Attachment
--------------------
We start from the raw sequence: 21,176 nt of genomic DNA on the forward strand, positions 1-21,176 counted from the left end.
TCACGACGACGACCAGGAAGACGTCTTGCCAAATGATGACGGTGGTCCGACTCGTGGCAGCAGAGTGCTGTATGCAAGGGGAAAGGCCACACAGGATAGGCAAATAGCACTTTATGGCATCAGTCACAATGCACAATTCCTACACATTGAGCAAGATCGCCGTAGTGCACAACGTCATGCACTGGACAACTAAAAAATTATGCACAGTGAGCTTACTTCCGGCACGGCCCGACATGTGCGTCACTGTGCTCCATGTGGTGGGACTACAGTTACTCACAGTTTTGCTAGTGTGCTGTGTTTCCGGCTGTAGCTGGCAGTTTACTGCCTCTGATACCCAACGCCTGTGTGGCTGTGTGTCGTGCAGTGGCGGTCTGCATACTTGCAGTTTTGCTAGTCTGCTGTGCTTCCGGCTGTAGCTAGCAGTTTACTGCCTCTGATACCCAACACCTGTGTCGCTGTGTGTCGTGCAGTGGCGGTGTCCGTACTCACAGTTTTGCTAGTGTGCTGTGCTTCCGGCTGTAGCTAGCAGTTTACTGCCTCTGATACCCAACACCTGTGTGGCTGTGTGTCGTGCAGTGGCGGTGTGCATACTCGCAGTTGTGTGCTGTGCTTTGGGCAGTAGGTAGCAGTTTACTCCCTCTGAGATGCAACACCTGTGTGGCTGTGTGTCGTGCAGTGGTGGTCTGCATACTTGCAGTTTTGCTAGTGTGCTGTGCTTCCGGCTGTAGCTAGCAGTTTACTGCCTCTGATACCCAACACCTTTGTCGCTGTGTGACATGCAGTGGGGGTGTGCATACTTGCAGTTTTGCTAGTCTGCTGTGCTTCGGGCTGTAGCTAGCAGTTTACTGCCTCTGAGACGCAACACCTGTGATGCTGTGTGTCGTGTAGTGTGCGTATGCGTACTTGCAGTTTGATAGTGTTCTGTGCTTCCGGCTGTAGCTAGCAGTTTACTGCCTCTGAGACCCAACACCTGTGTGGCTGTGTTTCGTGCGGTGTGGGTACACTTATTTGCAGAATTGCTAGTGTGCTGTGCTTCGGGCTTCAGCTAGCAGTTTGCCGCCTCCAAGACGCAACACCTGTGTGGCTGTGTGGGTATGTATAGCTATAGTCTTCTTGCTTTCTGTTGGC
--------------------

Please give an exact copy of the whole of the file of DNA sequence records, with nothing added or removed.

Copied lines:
We start from the raw sequence: 21,176 nt of genomic DNA on the forward strand, positions 1-21,176 counted from the left end.
TCACGACGACGACCAGGAAGACGTCTTGCCAAATGATGACGGTGGTCCGACTCGTGGCAGCAGAGTGCTGTATGCAAGGGGAAAGGCCACACAGGATAGGCAAATAGCACTTTATGGCATCAGTCACAATGCACAATTCCTACACATTGAGCAAGATCGCCGTAGTGCACAACGTCATGCACTGGACAACTAAAAAATTATGCACAGTGAGCTTACTTCCGGCACGGCCCGACATGTGCGTCACTGTGCTCCATGTGGTGGGACTACAGTTACTCACAGTTTTGCTAGTGTGCTGTGTTTCCGGCTGTAGCTGGCAGTTTACTGCCTCTGATACCCAACGCCTGTGTGGCTGTGTGTCGTGCAGTGGCGGTCTGCATACTTGCAGTTTTGCTAGTCTGCTGTGCTTCCGGCTGTAGCTAGCAGTTTACTGCCTCTGATACCCAACACCTGTGTCGCTGTGTGTCGTGCAGTGGCGGTGTCCGTACTCACAGTTTTGCTAGTGTGCTGTGCTTCCGGCTGTAGCTAGCAGTTTACTGCCTCTGATACCCAACACCTGTGTGGCTGTGTGTCGTGCAGTGGCGGTGTGCATACTCGCAGTTGTGTGCTGTGCTTTGGGCAGTAGGTAGCAGTTTACTCCCTCTGAGATGCAACACCTGTGTGGCTGTGTGTCGTGCAGTGGTGGTCTGCATACTTGCAGTTTTGCTAGTGTGCTGTGCTTCCGGCTGTAGCTAGCAGTTTACTGCCTCTGATACCCAACACCTTTGTCGCTGTGTGACATGCAGTGGGGGTGTGCATACTTGCAGTTTTGCTAGTCTGCTGTGCTTCGGGCTGTAGCTAGCAGTTTACTGCCTCTGAGACGCAACACCTGTGATGCTGTGTGTCGTGTAGTGTGCGTATGCGTACTTGCAGTTTGATAGTGTTCTGTGCTTCCGGCTGTAGCTAGCAGTTTACTGCCTCTGAGACCCAACACCTGTGTGGCTGTGTTTCGTGCGGTGTGGGTACACTTATTTGCAGAATTGCTAGTGTGCTGTGCTTCGGGCTTCAGCTAGCAGTTTGCCGCCTCCAAGACGCAACACCTGTGTGGCTGTGTGGGTATGTATAGCTATAGTCTTCTTGCTTTCTGTTGGC